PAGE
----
It’s way too early for this. But that’s the fun of it. Heck, the ACC is impossible to predict from week to week, let alone in January. Consider this a starting point. A base for your offseason arguments. Don’t like it? I’ve got a mailbag. Learn how to use it. Let the debate begin …
1. Florida State: I know, I know, you’ve heard this one before. But it’s impossible to ignore the fact that nine starters return to one of the nation’s best defenses. Quarterback EJ Manuel will be back, and the Noles again have some of the nation’s best recruits.
2. Clemson: Quarterback Tajh Boyd and receiver Sammy Watkins were record-setters in their first seasons as starters. There’s plenty of incoming talent, and the Tigers should contend for the Atlantic Division again if the defense improves.
3. Virginia Tech: This staff knows how to develop players, and that quality will again be critical as the Hokies have to rebuild their offensive line and will lose their top playmaker in David Wilson. Quarterback Logan Thomas could be the best in the ACC, though, if the supporting cast emerges.
4. NC State: Consider the Pack the darkhorse candidate for the 2012 race. If NC State can stay healthy, it should have two of the league’s top players in quarterback Mike Glennon and cornerback David Amerson.
5. Georgia Tech: The majority of the Jackets’ roster returns, and it should be better after growing pains in 2011. With an experienced offensive line, and the bulk of playmakers returning, Georgia Tech should again be a contender in the Coastal Division.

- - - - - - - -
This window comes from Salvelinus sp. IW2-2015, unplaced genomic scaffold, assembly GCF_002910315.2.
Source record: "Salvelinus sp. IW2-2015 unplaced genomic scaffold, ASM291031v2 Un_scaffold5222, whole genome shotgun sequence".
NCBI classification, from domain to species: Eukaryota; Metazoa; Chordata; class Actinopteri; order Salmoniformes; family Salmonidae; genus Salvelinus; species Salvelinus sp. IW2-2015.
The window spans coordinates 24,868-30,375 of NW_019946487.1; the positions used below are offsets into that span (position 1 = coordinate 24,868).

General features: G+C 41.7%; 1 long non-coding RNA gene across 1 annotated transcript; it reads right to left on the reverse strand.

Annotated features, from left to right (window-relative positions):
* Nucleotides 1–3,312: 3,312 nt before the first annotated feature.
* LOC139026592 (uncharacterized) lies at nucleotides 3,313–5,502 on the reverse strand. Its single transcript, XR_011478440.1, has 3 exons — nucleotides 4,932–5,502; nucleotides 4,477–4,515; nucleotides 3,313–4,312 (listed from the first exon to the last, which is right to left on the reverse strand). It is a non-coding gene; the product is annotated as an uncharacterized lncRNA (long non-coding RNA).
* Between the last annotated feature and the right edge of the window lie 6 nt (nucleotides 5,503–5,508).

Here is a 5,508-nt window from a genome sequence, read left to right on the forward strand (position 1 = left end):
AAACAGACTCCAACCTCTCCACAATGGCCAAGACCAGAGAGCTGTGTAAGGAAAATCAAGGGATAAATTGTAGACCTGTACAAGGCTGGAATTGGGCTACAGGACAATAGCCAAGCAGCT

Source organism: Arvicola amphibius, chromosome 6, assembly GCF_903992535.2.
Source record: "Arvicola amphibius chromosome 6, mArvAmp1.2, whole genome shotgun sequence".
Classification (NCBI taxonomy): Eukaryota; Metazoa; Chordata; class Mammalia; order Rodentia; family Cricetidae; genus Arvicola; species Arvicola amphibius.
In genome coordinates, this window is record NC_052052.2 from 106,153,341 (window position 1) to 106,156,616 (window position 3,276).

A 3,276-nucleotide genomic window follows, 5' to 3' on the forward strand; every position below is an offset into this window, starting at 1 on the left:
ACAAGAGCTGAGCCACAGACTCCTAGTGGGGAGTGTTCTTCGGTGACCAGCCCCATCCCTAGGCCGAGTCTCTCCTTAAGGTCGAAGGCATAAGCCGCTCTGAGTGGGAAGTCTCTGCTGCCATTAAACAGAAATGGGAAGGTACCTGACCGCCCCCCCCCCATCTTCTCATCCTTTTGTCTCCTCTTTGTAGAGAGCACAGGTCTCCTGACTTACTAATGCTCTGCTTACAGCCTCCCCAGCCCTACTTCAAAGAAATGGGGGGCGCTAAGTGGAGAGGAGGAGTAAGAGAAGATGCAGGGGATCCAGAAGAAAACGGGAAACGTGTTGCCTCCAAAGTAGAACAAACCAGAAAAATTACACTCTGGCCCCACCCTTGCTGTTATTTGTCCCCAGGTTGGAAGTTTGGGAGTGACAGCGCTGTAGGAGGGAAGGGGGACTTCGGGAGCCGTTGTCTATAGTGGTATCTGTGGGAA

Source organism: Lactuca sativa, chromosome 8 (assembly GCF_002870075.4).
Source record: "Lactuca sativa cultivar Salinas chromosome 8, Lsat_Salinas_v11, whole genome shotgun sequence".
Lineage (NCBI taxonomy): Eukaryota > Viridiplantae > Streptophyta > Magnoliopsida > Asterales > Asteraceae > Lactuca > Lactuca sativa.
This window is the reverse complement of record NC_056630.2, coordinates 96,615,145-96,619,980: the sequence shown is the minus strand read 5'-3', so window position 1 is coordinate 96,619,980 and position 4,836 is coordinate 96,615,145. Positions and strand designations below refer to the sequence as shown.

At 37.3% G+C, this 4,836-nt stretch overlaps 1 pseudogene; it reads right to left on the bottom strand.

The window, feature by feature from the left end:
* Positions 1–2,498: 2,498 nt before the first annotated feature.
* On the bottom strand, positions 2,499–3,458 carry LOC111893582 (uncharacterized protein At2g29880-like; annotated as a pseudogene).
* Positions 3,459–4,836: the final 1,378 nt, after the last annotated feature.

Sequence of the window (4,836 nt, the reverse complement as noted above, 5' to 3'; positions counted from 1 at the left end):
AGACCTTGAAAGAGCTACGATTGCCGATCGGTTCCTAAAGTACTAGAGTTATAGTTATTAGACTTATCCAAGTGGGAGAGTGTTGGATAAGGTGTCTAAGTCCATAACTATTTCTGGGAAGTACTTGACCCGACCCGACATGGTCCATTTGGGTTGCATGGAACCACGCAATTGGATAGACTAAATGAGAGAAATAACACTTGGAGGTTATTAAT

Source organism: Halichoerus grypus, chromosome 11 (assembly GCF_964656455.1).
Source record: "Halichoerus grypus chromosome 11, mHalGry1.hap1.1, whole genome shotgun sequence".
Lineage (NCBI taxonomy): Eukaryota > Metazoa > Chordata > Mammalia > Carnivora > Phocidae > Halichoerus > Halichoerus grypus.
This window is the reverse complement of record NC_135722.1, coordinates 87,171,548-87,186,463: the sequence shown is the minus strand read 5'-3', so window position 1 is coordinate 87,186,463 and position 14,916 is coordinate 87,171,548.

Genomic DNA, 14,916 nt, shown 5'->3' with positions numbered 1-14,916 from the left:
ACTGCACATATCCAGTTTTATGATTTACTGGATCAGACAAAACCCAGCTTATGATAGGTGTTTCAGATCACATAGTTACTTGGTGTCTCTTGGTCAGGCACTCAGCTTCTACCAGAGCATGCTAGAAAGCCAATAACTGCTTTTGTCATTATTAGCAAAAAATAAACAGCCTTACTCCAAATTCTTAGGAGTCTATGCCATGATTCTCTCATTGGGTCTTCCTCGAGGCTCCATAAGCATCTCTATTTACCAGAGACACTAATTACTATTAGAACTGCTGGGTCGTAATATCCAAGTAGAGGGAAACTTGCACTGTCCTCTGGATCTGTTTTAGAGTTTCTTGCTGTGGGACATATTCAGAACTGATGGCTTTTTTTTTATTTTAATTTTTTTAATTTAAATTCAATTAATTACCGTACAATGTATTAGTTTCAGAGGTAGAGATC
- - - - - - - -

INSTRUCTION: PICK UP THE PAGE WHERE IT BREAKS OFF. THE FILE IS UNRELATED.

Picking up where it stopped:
6. Virginia: If the Cavaliers were playing for the division title in just the second season under coach Mike London, there’s no reason to doubt them in his third. There were some important lessons learned down the stretch, and it was a strong season for UVa to build on.
7. Wake Forest: The Demon Deacons were a field goal away from winning the Atlantic Division title in 2011, and quarterback Tanner Price is good enough to put them in position to do it again.
8. North Carolina: The Tar Heels have another transition to go through with first-year coach Larry Fedora, and the defense will have to fill some big shoes. Offensively, though, there is enough in place that UNC can surprise some people in the Coastal Division race.
9. Boston College: The Eagles’ strong finish to 2011 left a lot of optimism within the program, and despite the loss of linebacker Luke Kuechly, the defense should still be strong. The return of running back Montel Harris will certainly help, but again the team must adjust to another offensive coordinator.
10. Miami: The biggest thing Miami has in its favor right now is a strong recruiting class. With eight starters leaving early for the NFL draft and the departures of the Class of 2008 -- plus possible NCAA sanctions looming -- there’s a lot of uncertainty in the program now.
11. Maryland: Look at it this way: It can’t get much worse. The hire of Mike Locksley as offensive coordinator will help, especially in recruiting, but how much, how fast? And has the dust finally settled, or will there be more changes?
12. Duke: Somebody has to be last, and until Duke proves otherwise, it’s status quo in Durham. Duke suffered from many of the same problems last year that it did in 2010.